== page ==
×
Log in to StudySoup
Get Full Access to Chemistry: The Central Science - 13 Edition - Chapter 1 - Problem 34e
Join StudySoup for FREE
Get Full Access to Chemistry: The Central Science - 13 Edition - Chapter 1 - Problem 34e

Already have an account? Login here
×
Reset your password

Solved: Units and Measurement (Section)Silicon for

Chemistry: The Central Science | 13th Edition | ISBN: 9780321910417 | Authors: Theodore E. Brown; H. Eugene LeMay; Bruce E. Bursten; Catherine Murphy; Patrick Woodward; Matthew E. Stoltzfus ISBN: 9780321910417 77

Solution for problem 34E Chapter 1

Chemistry: The Central Science | 13th Edition

  • Textbook Solutions
  • 2901 Step-by-step solutions solved by professors and subject experts
  • Get 24/7 help from StudySoup virtual teaching assistants
Chemistry: The Central Science | 13th Edition | ISBN: 9780321910417 | Authors: Theodore E. Brown; H. Eugene LeMay; Bruce E. Bursten; Catherine Murphy; Patrick Woodward; Matthew E. Stoltzfus

Chemistry: The Central Science | 13th Edition

4 5 1 259 Reviews
14
1
Problem 34E

Units and Measurement (Section)

Silicon for computer chips is grown in large cylinders called “boules” that are 300 mm in diameter and 2 m in length, as shown. The density of silicon is 2.33 g/cm3. Silicon wafers for making integrated circuits are sliced from a 2.0 m boule and are typically 0.75 mm thick and 300 mm in diameter, (a) How many wafers can be cut from a single boule? (b) What is the mass of a silicon wafer? (The volume of a cylinder is given by , where r is the radius and h is its height.)

Step-by-Step Solution:
Step 1 of 3

RTV 2100 News Writing: I. Print news is interactive A. People can choose which story to read first B. They can choose how much of an article to read C. They can read a story at their own pace D. They can stop reading at any time E. They can reread something if they didn’t understand II. Broadcast news is not as interactive A. The producer decides the order of the stories B. The reporter decides the pace of the info C. The audience has to understand immediately what they saw or heard and cannot go back The Internet: I. The internet is a combination of radio, newspapers, and television A. You can read it B. You can listen to it C. You can watch it D. And it can go with you anywhere II. AND- it is what all of you will be doing, where the jobs are, and what you already enjoy We May Focus on Broadcast: I. But there are a declining number of jobs in broadcast A. According to the US Bureau of labor Statistics News analysts, reporters, and correspondents held about 69,300 jobs in 2008 i) 58,500 in 2010 and 57,600 in 2012 II. But, the skills you learn are transferable to the web Broadcast script writing: I. Different from writing an essay for class, a poem, novel, or for online A. Not AP Style either II. Every station has their own style A. Some use sentence case and some use uppercase Writing for broadcast is about communicating: I. What you write for broadcast is only read by one person and sometimes that person is you A. People listening or watching cannot go back and reread what you just said i) So you need to be clear, simple and descriptive ii) This ability translates to any job iii) It is also the style of writing for the web a) It is also where there are jobs II. How to communicate A. From one person to another person through mediated channels B. Two forms of communication i) Interpersonal comm. ii) Mass comm. Interpersonal communication: I. Interpersonal communication- communication with a single individual or small group A. You have been communicating from the day you were born i) It is our ability to use words and express meaning that makes human unique Mass communication: I. Mass comm. - Communication to a lot of people at the same time though mass production and mass distribution A. Mass communication has done away with the problems of time and space and makes instant communication possible allowing the audience to experience the sights and sounds crated in another place at the same time i) Even more with online and social media Mass Communication Process: 1. Source- The originator of the message 2. Message- The info to communicate 3. Channel- The means with which you communicate 4. Receiver- The audience you are communicating to 5. Purpose- The reason you wrote the message 6. Effects- The effect the message has on the audience 7. Feedback- Communication from the receiver back to the source Importance of communication: I. When you control communication, you control everything A. Despots fear the words of the articulate i) Revolutions are achieved as much with words as weapons News and News Values: “News is the first draft of history” – Philip Graham (Washington Post reporter) Why do people care about the news: I. Uses and gratifications theory says people consume news and information for 4 basic reasons A. To be aware of dangers and opportunities in the world B. For entertainment C. To feel connected to other people D. To reinforce feelings and opinions II. In 1957, political economist Anthony Downs noted there were 4 reasons people seek the news A. To help them smarter consumer decision B. To improve their workplace productivity C. To entertain themselves D. To make voting decisions Information Consumers: I. We (collective) need to rethink media, journalism and reporting A. Because the media is doing a bad job i) But, we are also to blame II. We do not know enough and the media knows this so they tell us little and we learn less A. Bias in the media only works if we are uninformed RTV 2100 News Writing: I. Print news is interactive A. People can choose which story to read first B. They can choose how much of an article to read C. They can read a story at their own pace D. They can stop reading at any time E. They can reread something if they didn’t understand II. Broadcast news is not as interactive A. The producer decides the order of the stories B. The reporter decides the pace of the info C. The audience has to understand immediately what they saw or heard and cannot go back The Internet: I. The internet is a combination of radio, newspapers, and television A. You can read it B. You can listen to it C. You can watch it D. And it can go with you anywhere II. AND- it is what all of you will be doing, where the jobs are, and what you already enjoy We May Focus on Broadcast: I. But there are a declining number of jobs in broadcast A. According to the US Bureau of labor Statistics News analysts, reporters, and correspondents held about 69,300 jobs in 2008 i) 58,500 in 2010 and 57,600 in 2012 II. But, the skills you learn are transferable to the web Broadcast script writing: I. Different from writing an essay for class, a poem, novel, or for online A. Not AP Style either II. Every station has their own style A. Some use sentence case and some use uppercase Writing for broadcast is about communicating: I. What you write for broadcast is only read by one person and sometimes that person is you A. People listening or watching cannot go back and reread what you just said i) So you need to be clear, simple and descriptive ii) This ability translates to any job iii) It is also the style of writing for the web a) It is also where there are jobs II. How to communicate A. From one person to another person through mediated channels B. Two forms of communication i) Interpersonal comm. ii) Mass comm. Interpersonal communication: I. Interpersonal communication- communication with a single individual or small group A. You have been communicating from the day you were born i) It is our ability to use words and express meaning that makes human unique Mass communication: I. Mass comm. - Communication to a lot of people at the same time though mass production and mass distribution A. Mass communication has done away with the problems of time and space and makes instant communication possible allowing the audience to experience the sights and sounds crated in another place at the same time i) Even more with online and social media Mass Communication Process: 1. Source- The originator of the message 2. Message- The info to communicate 3. Channel- The means with which you communicate 4. Receiver- The audience you are communicating to 5. Purpose- The reason you wrote the message 6. Effects- The effect the message has on the audience 7. Feedback- Communication from the receiver back to the source Importance of communication: I. When you control communication, you control everything A. Despots fear the words of the articulate i) Revolutions are achieved as much with words as weapons News and News Values: “News is the first draft of history” – Philip Graham (Washington Post reporter) Why do people care about the news: I. Uses and gratifications theory says people consume news and information for 4 basic reasons A. To be aware of dangers and opportunities in the world B. For entertainment C. To feel connected to other people D. To reinforce feelings and opinions II. In 1957, political economist Anthony Downs noted there were 4 reasons people seek the news A. To help them smarter consumer decision B. To improve their workplace productivity C. To entertain themselves D. To make voting decisions Information Consumers: I. We (collective) need to rethink media, journalism and reporting A. Because the media is doing a bad job i) But, we are also to blame II. We do not know enough and the media knows this so they tell us little and we learn less A. Bias in the media only works if we are uninformed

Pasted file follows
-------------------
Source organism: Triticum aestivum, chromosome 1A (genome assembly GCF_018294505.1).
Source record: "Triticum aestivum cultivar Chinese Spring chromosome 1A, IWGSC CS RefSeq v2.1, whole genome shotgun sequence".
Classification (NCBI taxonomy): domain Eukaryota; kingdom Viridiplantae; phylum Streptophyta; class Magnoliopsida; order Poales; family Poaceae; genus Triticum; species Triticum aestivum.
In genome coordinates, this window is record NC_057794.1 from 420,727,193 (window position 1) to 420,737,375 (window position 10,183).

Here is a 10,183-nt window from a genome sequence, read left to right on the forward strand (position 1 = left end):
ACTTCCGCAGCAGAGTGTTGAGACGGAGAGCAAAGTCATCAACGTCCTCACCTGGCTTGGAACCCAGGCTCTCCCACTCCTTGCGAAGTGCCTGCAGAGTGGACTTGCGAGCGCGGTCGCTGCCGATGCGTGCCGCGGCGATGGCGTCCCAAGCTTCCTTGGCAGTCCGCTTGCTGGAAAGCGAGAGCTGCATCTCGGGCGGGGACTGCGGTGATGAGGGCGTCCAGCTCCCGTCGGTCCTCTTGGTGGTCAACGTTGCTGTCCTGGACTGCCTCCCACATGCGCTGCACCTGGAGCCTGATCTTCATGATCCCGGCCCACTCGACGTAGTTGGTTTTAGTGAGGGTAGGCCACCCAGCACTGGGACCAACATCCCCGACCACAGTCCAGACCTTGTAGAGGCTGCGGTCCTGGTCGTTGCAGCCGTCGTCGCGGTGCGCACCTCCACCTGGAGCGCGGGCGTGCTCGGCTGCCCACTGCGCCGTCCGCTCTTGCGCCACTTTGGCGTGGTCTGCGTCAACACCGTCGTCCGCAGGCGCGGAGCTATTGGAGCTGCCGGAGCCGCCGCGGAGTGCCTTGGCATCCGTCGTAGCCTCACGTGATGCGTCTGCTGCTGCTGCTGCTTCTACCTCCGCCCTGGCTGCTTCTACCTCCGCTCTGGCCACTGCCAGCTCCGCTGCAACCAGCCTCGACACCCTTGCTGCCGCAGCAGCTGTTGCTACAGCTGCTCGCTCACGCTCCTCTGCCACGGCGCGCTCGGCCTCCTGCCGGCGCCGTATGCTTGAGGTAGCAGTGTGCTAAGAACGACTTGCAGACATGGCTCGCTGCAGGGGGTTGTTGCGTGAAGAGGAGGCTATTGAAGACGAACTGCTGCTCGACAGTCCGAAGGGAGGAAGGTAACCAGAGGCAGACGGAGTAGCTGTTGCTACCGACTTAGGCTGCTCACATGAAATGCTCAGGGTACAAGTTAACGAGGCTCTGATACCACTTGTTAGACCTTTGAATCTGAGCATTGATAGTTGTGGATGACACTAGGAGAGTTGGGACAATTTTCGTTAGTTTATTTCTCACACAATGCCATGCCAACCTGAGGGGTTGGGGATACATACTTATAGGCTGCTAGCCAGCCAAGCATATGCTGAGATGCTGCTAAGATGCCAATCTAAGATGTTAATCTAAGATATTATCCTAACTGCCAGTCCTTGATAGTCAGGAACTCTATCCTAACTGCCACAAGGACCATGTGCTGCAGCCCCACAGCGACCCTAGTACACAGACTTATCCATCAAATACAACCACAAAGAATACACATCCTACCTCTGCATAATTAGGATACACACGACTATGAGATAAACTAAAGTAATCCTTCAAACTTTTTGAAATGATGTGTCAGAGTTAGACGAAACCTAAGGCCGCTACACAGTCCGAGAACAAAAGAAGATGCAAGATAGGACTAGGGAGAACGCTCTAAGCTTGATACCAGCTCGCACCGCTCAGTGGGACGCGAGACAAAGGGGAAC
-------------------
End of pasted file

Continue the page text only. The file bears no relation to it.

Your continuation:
Step 2 of 3

Chapter 1, Problem 34E is Solved
Step 3 of 3

Textbook: Chemistry: The Central Science
Edition: 13
Author: Theodore E. Brown; H. Eugene LeMay; Bruce E. Bursten; Catherine Murphy; Patrick Woodward; Matthew E. Stoltzfus
ISBN: 9780321910417

This textbook survival guide was created for the textbook: Chemistry: The Central Science, edition: 13. Chemistry: The Central Science was written by and is associated to the ISBN: 9780321910417. Since the solution to 34E from 1 chapter was answered, more than 289 students have viewed the full step-by-step answer. The answer to “Units and Measurement (Section)Silicon for computer chips is grown in large cylinders called “boules” that are 300 mm in diameter and 2 m in length, as shown. The density of silicon is 2.33 g/cm3. Silicon wafers for making integrated circuits are sliced from a 2.0 m boule and are typically 0.75 mm thick and 300 mm in diameter, (a) How many wafers can be cut from a single boule? (b) What is the mass of a silicon wafer? (The volume of a cylinder is given by , where r is the radius and h is its height.)” is broken down into a number of easy to follow steps, and 97 words. The full step-by-step solution to problem: 34E from chapter: 1 was answered by , our top Chemistry solution expert on 09/04/17, 09:30PM. This full solution covers the following key subjects: Silicon, boule, wafers, diameter, length. This expansive textbook survival guide covers 305 chapters, and 6352 solutions.

Other solutions

People also purchased

Related chapters

Unlock Textbook Solution

Enter your email below to unlock your verified solution to:

Solved: Units and Measurement (Section)Silicon for